Title:

Identification and control of chaotic maps : a FrobeniusPerron operator approach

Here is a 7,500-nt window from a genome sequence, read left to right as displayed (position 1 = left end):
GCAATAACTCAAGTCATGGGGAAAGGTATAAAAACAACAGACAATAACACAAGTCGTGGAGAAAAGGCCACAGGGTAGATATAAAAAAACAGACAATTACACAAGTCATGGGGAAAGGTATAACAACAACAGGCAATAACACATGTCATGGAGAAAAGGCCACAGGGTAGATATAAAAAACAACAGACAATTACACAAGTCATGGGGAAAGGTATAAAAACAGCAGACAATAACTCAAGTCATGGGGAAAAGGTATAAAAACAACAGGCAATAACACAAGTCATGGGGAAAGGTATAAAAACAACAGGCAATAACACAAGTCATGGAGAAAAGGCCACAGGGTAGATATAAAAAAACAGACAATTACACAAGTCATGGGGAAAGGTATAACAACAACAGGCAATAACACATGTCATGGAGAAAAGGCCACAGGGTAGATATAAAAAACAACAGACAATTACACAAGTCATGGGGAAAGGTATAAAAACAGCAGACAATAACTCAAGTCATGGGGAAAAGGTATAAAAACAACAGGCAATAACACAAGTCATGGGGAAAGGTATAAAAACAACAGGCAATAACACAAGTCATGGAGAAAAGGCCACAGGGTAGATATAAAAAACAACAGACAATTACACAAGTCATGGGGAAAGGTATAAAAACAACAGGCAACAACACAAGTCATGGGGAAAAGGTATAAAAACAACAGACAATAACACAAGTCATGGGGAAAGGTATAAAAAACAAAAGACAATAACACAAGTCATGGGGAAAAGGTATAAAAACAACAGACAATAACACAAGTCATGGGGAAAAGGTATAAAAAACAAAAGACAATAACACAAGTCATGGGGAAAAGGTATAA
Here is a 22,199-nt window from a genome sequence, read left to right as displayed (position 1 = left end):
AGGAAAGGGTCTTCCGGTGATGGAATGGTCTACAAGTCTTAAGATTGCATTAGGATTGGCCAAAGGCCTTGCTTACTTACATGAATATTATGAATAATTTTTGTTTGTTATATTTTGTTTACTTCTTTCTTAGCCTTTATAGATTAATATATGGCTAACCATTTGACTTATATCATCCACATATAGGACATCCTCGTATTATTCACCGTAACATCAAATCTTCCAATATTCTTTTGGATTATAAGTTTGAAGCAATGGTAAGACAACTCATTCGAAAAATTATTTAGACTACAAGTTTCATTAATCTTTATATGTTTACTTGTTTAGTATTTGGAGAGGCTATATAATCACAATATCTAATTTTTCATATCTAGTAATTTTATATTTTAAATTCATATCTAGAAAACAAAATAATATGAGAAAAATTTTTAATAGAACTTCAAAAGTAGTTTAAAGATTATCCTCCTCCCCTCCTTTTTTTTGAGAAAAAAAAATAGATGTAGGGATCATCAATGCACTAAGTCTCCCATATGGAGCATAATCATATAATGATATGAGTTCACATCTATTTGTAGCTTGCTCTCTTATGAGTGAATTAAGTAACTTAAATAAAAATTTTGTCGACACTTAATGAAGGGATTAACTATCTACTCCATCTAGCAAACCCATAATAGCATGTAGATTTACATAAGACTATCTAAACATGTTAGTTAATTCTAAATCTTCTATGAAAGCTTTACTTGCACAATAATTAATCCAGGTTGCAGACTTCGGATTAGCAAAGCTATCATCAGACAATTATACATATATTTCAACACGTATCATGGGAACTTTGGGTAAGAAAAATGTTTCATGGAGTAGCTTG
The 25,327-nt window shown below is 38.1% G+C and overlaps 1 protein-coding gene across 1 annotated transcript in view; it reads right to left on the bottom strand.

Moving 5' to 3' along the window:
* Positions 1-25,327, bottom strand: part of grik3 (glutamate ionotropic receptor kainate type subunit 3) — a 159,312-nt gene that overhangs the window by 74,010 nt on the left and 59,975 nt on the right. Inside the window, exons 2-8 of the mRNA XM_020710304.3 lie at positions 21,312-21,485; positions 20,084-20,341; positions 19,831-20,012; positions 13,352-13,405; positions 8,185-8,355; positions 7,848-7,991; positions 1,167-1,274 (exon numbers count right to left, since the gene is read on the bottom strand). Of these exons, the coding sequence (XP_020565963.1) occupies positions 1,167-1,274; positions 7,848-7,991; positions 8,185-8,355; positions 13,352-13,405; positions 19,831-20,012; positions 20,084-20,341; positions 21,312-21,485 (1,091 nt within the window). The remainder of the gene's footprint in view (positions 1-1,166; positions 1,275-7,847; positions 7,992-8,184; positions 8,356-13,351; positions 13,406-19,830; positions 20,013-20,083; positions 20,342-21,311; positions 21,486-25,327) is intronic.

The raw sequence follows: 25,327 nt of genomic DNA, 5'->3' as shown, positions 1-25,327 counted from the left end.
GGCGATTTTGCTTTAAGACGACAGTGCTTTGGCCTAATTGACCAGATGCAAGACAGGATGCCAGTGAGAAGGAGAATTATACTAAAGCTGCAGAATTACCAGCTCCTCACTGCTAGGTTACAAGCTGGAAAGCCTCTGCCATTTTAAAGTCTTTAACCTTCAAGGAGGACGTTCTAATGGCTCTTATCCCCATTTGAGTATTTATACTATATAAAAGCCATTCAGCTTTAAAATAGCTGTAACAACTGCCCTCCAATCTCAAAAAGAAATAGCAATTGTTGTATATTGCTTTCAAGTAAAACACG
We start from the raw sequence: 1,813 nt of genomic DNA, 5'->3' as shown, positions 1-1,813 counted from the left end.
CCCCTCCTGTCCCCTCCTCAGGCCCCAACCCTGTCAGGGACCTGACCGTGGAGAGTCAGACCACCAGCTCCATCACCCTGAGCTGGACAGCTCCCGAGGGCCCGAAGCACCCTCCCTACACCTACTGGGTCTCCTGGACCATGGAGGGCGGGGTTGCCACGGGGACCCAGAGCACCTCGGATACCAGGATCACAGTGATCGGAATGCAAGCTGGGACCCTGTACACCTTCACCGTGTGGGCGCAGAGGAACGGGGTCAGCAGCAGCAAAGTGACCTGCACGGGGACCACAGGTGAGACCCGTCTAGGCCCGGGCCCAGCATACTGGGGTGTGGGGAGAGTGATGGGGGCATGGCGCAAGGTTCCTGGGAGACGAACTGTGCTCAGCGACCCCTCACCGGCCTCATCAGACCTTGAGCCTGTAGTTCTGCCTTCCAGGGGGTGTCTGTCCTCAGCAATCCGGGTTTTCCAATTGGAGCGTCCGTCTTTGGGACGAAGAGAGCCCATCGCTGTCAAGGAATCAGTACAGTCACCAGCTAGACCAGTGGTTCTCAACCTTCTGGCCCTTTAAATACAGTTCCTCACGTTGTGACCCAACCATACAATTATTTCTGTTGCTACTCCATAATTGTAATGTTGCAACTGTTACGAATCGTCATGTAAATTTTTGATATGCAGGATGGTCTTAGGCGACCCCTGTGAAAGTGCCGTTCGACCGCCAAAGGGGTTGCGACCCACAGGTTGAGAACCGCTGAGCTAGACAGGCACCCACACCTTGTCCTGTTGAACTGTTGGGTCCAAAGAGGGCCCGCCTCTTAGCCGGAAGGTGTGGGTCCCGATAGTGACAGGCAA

Deterministic dynamical systems are usually examined in terms of individual point trajectories. However, there are some deterministic dynamical systems exhibiting complex and chaotic behaviour. In many practical situations it is impossible to measure the individual point trajectories generated by an unknown chaotic dynamical system, but the evolution of probability density functions generated by such a system can be observed. As an alternative to studying point trajectories, such systems can be characterised in terms of sequences of probability density functions. This thesis aims to develop new approaches for inferring models of onedimensional dynamical systems from observations of probability density functions and to derive new methodologies for designing control laws to manipulate the shape of invariant density function in a desired way. A novel matrixbased approach is proposed in the thesis to solve the generalised inverse FrobeniusPerron problem, that is, to recover an unknown chaotic map, based on temporal sequences of probability density function estimated from data generated by the underlying system. The aim is to identify a map that exhibits the same transient as well as the asymptotic dynamics as the underlying system that generated the data. The approach involves firstly identifying the Markov partition, then estimating the associated FrobeniusPerron matrix, and finally constructing the underlying piecewise linear semiMarkov map. The approach is subsequently extended to more general onedimensional nonlinear systems. Compared with the previous solutions to the inverse FrobeniusPerron problem, this approach is able to uniquely construct the transformation over the identified partition. The method is applied to heterogeneous human embryonic stem cell populations for inferring its dynamical model that describes the dynamical evolution based on sequences of experimentally observed flow cytometric distributions of cell surface marker SSEA3. The model that delineates the transitions of SSEA3 expression over oneday interval, can predict the long term evolution of SSEA3 sorted cell fractions, particularly, how different cell fractions regenerate the invariant parent distribution, and can be used to investigate the equilibrium points which are believed to correspond to functionally relevant substates, as well as their transitions. A new inverse problem is further studied for onedimensional chaotic dynamical systems subjected to additive bounded random perturbations. The problem is to infer the unperturbed chaotic map based on observed temporal sequences of probability density functions estimated from perturbed data, and the density function of the perturbations. This is the socalled inverse Foias problem. The evolution of probability density functions of the states is formulated in terms of the Foias operator. An approximate matrix representation of Foias operator corresponding to the perturbed dynamical system, which establishes the relationship with FrobeniusPerron matrix associated with the unknown chaotic map, is derived. Inspired from the proposed approach for solving the generalised inverse FrobeniusPerron problem, a novel twostep matrixbased method is developed to identify the FrobeniusPerron matrix which gives rise to the reconstruction of the unperturbed chaotic map. The asymptotic stability of the probability density functions of the onedimensional dynamical systems subjected to additive random perturbations is proven for the first time. The new result establishes the existence as well as the uniqueness of invariant densities associated to such transformations. Finally, this thesis addresses the problem of controlling the invariant density function. Specifically, given a onedimensional chaotic map, the purpose of controller design is to determine the optimal input density function so as to make the resulting invariant density function as close as possible to a desired distribution. The control algorithm is based on the relationship between the input density function and the invariant density function derived earlier on.